distributed.net is a loosely knit group of computer users from all of the world that is taking up challenges requiring lots of computing power (most notably the RC5, DES, and OGR cracking contests). It is simple to participate in the challenges by downloading and running their client software (which uses idle CPU time to complete its tasks).
esky is an implementation of job freezing (checkpoint/resume) for Unix processes. It can save the state of a running process to disk then later resume it from the point it left off, possibly on a different machine. esky currently works on a limited but non-trivial range of processes. esky can cope with programs that open or mmap() files, including opening shared libraries with dlopen(). esky is implemented entirely in userspace - no kernel patches or modules are required. It works under Linux 2.2 and Solaris 2.6 and is written to be independent of CPU type.
LAM/MPI is an implementation of the Message Passing Interface (MPI) parallel standard that is especially friendly to clusters. It includes a persistent runtime environment for parallel programs, support for all of MPI-1, and a good chunk of MPI-2, such as all of the dynamic functions, one-way communication, C++ bindings, and MPI-IO.
OOMPI is an object-oriented interface to the MPI message passing library standard. It is used at a much higher level than the standard MPI C++ bindings, providing a full class library that takes advantage of many C++/object oriented abstractions for message passing. It is a thin layer that runs over any MPI-1.1 compliant C implementation.
PVM (Parallel Virtual Machine) is a portable message-passing programming system, designed to link separate host machines to form a ``virtual machine'' which is a single, manageable computing resource. The virtual machine can be composed of hosts of varying types, in physically remote locations. PVM applications can be composed of any number of separate processes, or components, written in a mixture of C, C++ and Fortran. The system is portable to a wide variety of architectures, including workstations, multiprocessors, supercomputers and PCs.
Pyslice provides utility functions for parametric modeling. It creates data sets based on a configuration file and a series of template files, then runs a model against each data set. It tracks each model's progress, keeping the total number of concurrent model runs under a limit established by the user. It is useful for running many model runs on a Beowulf cluster, or for control of the model runs on single processor machines. It can also monitor the model runs through an internal queue, or place the modeling jobs into a queue managed by other software. It is written in Python.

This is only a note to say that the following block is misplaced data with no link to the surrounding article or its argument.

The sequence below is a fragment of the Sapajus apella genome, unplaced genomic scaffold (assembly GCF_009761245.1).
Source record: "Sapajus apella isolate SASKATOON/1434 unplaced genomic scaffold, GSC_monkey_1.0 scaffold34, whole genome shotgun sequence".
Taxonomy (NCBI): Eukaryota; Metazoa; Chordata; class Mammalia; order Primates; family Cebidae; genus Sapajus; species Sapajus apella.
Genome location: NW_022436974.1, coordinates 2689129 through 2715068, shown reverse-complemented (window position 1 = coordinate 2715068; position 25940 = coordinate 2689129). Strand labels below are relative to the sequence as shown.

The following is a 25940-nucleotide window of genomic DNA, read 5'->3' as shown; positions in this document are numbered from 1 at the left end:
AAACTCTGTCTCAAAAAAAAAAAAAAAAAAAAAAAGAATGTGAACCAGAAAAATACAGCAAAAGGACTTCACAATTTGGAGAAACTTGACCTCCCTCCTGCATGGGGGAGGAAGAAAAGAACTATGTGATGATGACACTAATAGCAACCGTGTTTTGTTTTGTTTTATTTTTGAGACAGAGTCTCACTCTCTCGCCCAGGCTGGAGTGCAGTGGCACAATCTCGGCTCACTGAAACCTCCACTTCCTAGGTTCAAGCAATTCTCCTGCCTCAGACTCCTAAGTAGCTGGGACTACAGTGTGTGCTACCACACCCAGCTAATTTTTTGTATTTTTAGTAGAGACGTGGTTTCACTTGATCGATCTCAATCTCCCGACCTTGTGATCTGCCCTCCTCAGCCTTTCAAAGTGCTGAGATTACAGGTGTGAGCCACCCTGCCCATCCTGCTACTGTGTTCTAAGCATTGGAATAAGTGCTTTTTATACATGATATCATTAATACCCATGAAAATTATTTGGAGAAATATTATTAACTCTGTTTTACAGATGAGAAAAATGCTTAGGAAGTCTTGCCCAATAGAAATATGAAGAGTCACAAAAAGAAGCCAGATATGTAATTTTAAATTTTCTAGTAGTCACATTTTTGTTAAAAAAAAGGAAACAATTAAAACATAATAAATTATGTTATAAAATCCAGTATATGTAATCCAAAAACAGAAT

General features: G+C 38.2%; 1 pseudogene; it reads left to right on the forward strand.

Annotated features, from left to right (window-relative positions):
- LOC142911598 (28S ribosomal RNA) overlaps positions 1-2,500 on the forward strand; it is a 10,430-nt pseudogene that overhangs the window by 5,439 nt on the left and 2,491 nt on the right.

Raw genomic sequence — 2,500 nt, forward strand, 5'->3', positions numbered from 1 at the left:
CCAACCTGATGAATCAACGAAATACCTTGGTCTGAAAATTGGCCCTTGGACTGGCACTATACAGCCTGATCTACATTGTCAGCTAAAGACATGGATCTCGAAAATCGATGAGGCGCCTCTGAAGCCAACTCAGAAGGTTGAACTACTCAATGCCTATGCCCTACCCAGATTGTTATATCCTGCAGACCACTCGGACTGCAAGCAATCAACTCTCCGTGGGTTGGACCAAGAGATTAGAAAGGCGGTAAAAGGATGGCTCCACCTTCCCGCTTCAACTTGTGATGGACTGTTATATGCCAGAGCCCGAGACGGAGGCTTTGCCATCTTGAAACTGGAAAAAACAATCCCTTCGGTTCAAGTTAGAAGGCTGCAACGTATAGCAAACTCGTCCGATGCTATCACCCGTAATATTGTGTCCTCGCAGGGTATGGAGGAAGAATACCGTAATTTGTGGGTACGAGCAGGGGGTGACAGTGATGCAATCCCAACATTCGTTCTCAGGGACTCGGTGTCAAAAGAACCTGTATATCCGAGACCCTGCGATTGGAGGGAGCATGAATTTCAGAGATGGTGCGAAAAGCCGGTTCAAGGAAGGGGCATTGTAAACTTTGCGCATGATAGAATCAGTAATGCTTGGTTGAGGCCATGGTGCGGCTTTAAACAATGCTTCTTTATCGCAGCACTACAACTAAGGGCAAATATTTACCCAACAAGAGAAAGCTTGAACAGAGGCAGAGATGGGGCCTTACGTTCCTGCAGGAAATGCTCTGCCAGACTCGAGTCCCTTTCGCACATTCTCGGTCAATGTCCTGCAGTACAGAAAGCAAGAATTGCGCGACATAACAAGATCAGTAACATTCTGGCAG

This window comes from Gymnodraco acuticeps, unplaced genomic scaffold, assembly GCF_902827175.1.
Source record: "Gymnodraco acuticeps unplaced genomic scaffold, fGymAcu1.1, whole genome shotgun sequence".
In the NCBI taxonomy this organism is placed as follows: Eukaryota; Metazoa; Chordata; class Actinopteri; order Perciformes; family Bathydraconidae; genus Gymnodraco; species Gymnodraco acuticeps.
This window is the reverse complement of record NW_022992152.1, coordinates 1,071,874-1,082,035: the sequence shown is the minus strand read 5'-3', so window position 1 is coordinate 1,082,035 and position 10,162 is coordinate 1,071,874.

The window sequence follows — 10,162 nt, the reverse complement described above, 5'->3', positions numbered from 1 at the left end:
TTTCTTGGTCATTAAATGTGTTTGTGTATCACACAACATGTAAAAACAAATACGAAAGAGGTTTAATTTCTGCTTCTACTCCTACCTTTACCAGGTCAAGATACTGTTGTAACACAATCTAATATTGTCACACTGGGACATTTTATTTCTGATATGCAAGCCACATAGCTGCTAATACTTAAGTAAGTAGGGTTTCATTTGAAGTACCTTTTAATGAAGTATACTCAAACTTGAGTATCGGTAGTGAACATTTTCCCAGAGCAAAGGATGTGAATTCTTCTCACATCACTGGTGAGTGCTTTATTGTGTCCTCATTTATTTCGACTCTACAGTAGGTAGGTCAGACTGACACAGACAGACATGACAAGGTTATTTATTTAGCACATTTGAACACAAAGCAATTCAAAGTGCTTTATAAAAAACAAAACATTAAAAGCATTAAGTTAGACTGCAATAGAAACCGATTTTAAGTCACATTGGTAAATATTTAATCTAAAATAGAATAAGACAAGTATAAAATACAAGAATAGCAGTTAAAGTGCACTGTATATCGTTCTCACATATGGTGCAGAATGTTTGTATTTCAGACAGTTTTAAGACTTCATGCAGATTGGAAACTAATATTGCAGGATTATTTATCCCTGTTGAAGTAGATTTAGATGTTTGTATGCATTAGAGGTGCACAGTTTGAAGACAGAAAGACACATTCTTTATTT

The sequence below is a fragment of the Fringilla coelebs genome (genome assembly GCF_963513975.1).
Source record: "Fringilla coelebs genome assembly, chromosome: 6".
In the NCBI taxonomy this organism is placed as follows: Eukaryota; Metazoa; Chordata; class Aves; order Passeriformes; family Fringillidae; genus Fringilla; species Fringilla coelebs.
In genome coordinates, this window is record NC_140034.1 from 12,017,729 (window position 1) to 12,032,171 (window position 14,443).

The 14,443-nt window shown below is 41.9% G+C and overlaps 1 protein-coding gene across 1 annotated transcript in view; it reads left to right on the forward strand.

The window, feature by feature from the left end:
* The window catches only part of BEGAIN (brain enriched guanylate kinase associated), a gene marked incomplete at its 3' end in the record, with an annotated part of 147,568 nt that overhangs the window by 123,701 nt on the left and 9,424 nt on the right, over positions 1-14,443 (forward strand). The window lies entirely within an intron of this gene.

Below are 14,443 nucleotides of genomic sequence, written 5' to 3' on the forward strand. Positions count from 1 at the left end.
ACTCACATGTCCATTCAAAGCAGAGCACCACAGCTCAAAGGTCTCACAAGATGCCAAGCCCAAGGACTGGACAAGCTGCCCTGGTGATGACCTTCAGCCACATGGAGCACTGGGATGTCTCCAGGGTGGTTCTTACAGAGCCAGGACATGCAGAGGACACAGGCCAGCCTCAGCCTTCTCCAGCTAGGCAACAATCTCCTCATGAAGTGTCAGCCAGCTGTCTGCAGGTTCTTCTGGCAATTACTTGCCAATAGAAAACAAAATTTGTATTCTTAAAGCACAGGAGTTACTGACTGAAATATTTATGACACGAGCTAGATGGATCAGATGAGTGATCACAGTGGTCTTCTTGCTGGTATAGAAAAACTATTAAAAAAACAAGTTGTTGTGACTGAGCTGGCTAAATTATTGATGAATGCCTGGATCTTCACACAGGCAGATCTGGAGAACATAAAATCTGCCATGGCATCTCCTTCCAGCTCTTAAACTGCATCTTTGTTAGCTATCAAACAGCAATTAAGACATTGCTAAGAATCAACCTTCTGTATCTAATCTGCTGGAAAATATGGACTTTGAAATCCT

myBeasties is a highly flexible evolutionary programming module. It is designed to be extendable and customisable for maximum use by the Perl developer. Many species of genotypes can be evolved, and these can be used to build phenotypes of any size or complexity. These can be as simple as a list or as large as a whole class of objects.
Warewulf is an operating system management toolkit designed to facilitate large scale deployments of homogeneous and heterogeneous systems on physical, virtual and cloud based infrastructures. Originally, the Warewulf project pioneered the concept of stateless computing in HPC, setting the standard for large-scale cluster provisioning. It provided two functions, provisioning and monitoring but the two functions did not communicate within Warewulf itself, nor was it possible to hook other functions directly into Warewulf itself. Today, Warewulf is more than just a basic provisioning and monitoring solution as it now implements an abstract, object-oriented data store and a modular interface that facilitates a highly extensible, customizable feature set. Current and planned modules include monitoring (operating system, services, filesystems, etc.), provisioning, power management, user management, configuration management, event/trigger handling and notification, scheduler integration, cloud services (both local and remote), etc.